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IT is a good thing to read books, and it need not be a bad thing to write them; but it is a pious thing to preserve those that have been sometime written: the collecting, and mending, and binding, and cataloguing of books are all means to such an end. This is my apology for the present volume.

I had intended to annotate some of these curious and rare volumes, for I have a decided opinion about a good many of them By doing so I should have given my Catalogue the distinct quality that comes of ownership and affection, but failing health, and a desire not to delay that which those who come after me might find irksome, or even impossible, has prevented this.

Let me say, however, that the little Book-Collecting World has no need for regret, as the editorial duties have been ably performed by Mr. Alfred W. Pollard, of St. John's Coll., Oxford, and the Library of the British Museum, and by Mr. R. H. Lister, of the Board of Trade, to both of whom I here tender my cordial acknowledgments, and grateful thanks.



A distinguished American, a scholar, and a man of original mind, but who did not specially collect rare books, once came to see my collection; I remember I made an apology to him for having so many, and I make the same apology now.



December, 1885


To F. L.

I mind that Forest Shepherd's saw,

For, when men preached of Heaven, quoth he,

"It's a' that's bricht, and a' that's braw,

But Bourhope's guid eneuch for me!"

Beneath the green deep-bosomed hills

That guard Saint Mary's Loch it lies, The silence of the pastures fills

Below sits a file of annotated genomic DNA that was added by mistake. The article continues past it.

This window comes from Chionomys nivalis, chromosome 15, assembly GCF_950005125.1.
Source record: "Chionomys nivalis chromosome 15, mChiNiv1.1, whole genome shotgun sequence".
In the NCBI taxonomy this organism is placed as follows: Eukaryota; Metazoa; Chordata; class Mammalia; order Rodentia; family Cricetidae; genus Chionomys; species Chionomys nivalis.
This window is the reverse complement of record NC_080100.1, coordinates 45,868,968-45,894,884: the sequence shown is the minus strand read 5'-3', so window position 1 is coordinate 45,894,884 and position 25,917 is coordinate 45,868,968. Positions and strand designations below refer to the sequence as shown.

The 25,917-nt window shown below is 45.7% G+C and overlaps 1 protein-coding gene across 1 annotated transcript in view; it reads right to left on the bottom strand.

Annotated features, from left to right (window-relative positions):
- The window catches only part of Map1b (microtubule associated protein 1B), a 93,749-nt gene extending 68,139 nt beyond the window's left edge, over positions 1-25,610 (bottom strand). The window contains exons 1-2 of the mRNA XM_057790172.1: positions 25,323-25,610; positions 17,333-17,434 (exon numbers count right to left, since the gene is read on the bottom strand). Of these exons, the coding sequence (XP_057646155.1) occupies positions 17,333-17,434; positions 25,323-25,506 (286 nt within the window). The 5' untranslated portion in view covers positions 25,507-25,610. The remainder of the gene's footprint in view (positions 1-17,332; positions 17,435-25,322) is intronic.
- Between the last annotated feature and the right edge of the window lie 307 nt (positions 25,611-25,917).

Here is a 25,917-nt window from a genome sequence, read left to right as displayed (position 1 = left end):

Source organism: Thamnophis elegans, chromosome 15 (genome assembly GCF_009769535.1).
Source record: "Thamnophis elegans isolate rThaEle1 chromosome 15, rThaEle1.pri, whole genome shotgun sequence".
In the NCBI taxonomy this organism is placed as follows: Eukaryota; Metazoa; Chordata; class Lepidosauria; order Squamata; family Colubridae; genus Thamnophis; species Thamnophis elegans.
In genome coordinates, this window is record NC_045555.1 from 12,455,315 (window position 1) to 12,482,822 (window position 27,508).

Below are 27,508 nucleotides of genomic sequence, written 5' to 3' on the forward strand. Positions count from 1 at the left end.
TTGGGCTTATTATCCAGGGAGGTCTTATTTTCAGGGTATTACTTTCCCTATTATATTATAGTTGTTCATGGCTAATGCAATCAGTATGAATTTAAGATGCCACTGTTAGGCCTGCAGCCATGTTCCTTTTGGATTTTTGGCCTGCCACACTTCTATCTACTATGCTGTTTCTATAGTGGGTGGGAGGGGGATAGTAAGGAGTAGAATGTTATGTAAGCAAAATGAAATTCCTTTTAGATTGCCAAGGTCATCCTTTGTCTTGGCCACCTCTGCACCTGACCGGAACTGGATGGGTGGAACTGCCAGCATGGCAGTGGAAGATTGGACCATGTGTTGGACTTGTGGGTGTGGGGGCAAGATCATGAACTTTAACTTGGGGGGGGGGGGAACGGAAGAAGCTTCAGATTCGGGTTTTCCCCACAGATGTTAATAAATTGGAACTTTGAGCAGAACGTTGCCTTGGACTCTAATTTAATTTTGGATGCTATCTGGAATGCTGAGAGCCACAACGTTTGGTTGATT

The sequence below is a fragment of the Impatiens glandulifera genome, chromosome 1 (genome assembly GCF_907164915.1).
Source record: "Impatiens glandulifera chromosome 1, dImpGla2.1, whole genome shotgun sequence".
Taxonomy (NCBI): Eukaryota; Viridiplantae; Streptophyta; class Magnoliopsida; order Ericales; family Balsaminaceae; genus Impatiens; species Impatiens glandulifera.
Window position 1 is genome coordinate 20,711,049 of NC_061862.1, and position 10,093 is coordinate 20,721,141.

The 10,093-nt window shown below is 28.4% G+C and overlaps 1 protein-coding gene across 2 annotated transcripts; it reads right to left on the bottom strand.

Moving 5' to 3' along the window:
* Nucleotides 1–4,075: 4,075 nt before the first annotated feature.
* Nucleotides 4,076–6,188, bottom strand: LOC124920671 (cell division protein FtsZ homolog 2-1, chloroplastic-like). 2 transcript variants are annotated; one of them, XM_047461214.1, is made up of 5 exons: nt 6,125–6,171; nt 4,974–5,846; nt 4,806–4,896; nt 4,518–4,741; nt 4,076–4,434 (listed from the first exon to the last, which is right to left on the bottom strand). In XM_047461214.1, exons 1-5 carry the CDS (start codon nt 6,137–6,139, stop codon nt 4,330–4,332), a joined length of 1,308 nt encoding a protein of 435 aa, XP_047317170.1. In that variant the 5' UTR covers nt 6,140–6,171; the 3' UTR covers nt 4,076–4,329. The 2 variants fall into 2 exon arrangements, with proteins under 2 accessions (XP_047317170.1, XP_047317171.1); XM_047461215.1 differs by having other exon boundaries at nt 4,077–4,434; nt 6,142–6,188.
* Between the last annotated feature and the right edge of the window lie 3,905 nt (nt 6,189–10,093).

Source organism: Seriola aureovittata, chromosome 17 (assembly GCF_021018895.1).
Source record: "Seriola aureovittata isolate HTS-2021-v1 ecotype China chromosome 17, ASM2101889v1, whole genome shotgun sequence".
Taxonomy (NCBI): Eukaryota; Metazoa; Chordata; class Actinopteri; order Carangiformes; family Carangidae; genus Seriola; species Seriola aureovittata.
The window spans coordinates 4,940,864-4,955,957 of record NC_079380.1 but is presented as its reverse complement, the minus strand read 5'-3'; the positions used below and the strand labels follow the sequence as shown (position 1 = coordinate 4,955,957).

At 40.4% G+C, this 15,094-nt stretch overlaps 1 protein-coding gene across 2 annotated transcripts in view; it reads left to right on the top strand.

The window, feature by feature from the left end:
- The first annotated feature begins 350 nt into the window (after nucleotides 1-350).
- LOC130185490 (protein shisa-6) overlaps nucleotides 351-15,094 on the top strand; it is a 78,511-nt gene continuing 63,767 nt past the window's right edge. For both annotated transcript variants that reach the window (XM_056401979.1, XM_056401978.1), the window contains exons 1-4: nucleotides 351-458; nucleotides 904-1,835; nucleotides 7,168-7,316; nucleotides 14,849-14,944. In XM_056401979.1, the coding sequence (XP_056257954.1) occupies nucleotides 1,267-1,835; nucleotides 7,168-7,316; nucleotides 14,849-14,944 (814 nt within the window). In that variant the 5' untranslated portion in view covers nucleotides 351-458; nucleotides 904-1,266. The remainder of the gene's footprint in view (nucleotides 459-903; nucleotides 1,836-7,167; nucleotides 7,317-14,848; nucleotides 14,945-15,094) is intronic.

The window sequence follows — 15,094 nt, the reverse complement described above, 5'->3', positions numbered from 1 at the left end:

That shepherd's homely paradise.

Enough for him his mountain lake,

His glen the burn went singing through, And Rowfant, when the thrushes wake, May well seem good enough for YOU.

For all is old, and tried, and dear,

And all is fair, and round about The brook that murmurs from the mere Is dimpled with the rising trout.

But when the skies of shorter days


Are dark and all the ways are mire,' How bright upon your books the blaze, Gleams from the cheerful study fire,

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The Rowfant books, how fair they shew,
The Quarto quaint, the Aldine tall
Print, autograph, portfolio !

Back from the outer air they call,
The athletes from the Tennis ball,
This Rhymer from his rod and hooks,
Would I could sing them, one and all,
The Rowfant books!

The Rowfant books! In sun and snow
They're dear, but most when tempests fall;
The folio towers above the row

As once, o'er minor prophets,—Saul!
What jolly jest books, and what small
"Dear dumpy Twelves" to fill the nooks.
You do not find on every stall
The Rowfant books!

The Rowfant books! These long ago
Were chained within some College hall;
These manuscripts retain the glow

Of many a coloured capital;

While yet the Satires keep their gall,
While the Pastissier puzzles cooks,
Theirs is a joy that does not pall,
The Rowfant books!


The Rowfant books,-ah magical
As famed Armida's golden looks,
They hold the Rhymer for their thrall-
The Rowfant books!


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